Why The NFL Won’t Change The Pro Bowl

The Pro Bowl is getting great ratings. But is it even “football”?

  • Ryan Gregersen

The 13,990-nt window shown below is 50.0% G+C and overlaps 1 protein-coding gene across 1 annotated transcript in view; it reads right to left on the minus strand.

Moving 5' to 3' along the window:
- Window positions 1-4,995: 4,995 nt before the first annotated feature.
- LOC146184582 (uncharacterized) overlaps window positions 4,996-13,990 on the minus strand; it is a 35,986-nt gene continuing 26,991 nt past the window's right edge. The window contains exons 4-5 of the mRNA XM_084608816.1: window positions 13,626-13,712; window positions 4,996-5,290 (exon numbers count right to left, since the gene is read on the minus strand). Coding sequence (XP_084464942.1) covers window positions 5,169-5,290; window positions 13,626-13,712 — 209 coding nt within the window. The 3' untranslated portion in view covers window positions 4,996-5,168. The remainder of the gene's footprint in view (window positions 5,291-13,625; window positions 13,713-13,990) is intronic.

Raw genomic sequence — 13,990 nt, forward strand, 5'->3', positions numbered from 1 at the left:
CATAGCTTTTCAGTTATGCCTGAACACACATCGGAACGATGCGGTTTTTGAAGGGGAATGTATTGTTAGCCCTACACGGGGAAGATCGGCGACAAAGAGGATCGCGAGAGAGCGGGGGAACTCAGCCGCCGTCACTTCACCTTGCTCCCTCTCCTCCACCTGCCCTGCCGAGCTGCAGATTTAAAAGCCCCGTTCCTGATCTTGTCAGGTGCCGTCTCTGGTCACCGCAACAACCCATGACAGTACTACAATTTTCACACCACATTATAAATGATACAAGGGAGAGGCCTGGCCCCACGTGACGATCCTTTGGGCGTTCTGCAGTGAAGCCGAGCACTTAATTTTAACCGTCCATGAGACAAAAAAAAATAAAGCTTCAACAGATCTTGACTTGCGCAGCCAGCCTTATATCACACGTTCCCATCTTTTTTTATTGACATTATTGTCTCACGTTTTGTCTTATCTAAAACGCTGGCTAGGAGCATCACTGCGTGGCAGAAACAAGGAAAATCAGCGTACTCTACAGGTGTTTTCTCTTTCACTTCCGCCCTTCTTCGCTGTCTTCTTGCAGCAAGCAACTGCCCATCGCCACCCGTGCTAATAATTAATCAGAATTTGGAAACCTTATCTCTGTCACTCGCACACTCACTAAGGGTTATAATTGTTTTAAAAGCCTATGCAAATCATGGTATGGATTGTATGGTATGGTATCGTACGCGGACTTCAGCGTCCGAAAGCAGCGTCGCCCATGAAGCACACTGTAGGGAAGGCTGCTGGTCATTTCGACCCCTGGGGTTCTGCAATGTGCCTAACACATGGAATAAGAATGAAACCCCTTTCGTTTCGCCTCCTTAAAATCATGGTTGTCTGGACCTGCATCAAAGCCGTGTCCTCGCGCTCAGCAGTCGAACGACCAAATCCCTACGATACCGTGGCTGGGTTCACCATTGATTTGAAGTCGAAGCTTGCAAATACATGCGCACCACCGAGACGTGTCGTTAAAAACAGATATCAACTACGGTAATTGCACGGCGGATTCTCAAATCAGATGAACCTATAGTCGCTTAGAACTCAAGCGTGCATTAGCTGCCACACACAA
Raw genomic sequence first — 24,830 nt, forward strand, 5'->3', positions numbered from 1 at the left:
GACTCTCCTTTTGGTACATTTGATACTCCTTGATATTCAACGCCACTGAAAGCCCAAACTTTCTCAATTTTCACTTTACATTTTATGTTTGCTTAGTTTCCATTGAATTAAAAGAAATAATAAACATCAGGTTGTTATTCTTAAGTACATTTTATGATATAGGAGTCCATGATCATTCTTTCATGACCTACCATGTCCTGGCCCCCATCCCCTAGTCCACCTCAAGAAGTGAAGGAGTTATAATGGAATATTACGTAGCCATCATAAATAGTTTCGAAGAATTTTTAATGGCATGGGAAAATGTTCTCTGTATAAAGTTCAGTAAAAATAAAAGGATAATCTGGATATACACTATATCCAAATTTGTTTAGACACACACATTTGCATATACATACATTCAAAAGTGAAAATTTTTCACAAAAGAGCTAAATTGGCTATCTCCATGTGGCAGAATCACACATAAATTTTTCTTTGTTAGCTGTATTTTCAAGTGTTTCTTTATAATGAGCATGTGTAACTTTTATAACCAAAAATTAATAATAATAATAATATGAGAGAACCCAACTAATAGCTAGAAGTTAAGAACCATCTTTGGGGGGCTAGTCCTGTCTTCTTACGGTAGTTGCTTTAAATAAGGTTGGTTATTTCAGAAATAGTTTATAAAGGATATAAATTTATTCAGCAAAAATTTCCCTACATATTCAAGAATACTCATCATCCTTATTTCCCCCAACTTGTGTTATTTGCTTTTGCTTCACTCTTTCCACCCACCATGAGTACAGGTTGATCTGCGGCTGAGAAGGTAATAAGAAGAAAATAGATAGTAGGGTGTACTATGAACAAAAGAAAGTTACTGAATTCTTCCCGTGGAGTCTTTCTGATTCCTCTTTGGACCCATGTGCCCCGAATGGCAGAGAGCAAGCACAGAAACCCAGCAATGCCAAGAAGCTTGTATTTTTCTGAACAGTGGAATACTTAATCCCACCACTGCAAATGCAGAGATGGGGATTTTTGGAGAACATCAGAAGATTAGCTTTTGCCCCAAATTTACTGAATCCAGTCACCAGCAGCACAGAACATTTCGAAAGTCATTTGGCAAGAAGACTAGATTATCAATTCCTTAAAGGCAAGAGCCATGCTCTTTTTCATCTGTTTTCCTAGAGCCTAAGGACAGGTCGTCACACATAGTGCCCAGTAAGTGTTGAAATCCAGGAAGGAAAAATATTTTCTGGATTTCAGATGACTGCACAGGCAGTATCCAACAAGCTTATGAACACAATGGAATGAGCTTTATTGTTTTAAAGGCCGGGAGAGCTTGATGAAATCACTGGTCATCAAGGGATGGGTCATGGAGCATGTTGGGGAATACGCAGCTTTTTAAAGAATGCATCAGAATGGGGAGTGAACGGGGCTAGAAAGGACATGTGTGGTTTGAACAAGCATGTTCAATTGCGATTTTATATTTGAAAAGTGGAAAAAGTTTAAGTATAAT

I think I mentioned this to you last year Vic. One thing that has added entertainment to baseball’s All-Star Game is the incentive of home-field advantage in the upcoming world series. The Pro Bowl doesn’t seem to have that kind of incentive, but it should, and here’s why. A trend that seems to have been pretty common (with the exception of maybe 4 games) since Super Bowl XXX, the teams that won did so in a stadium that is used mostly by the conference they represented (i.e.: the Broncos won their first Super Bowl in Qualcomm Stadium, an AFC stadium; they won their second Super Bowl in SunLife Stadium, an AFC stadium; and the Packers won this past Super Bowl in Cowboys Stadium, an NFC stadium). So assuming the NFL does indeed award Super Bowl L to Los Angeles, the following year is when the NFL ought to take a page out of Major League Baseball’s book and do the following: (1) play the Pro Bowl to allow a conference to host a Super Bowl, with a neutral stadium (like the Meadowlands or anywhere an NFL franchise doesn’t play) hosting in the event of a tie; (2) with the stakes being higher, allow blitzes and sacks for once. Nothing excites NFL fans more than punishing defensive plays. If the Pro Bowl on video games allow blitzes, sacks, and instant replay stoppages, why shouldn’t that stuff be allowed in real life?

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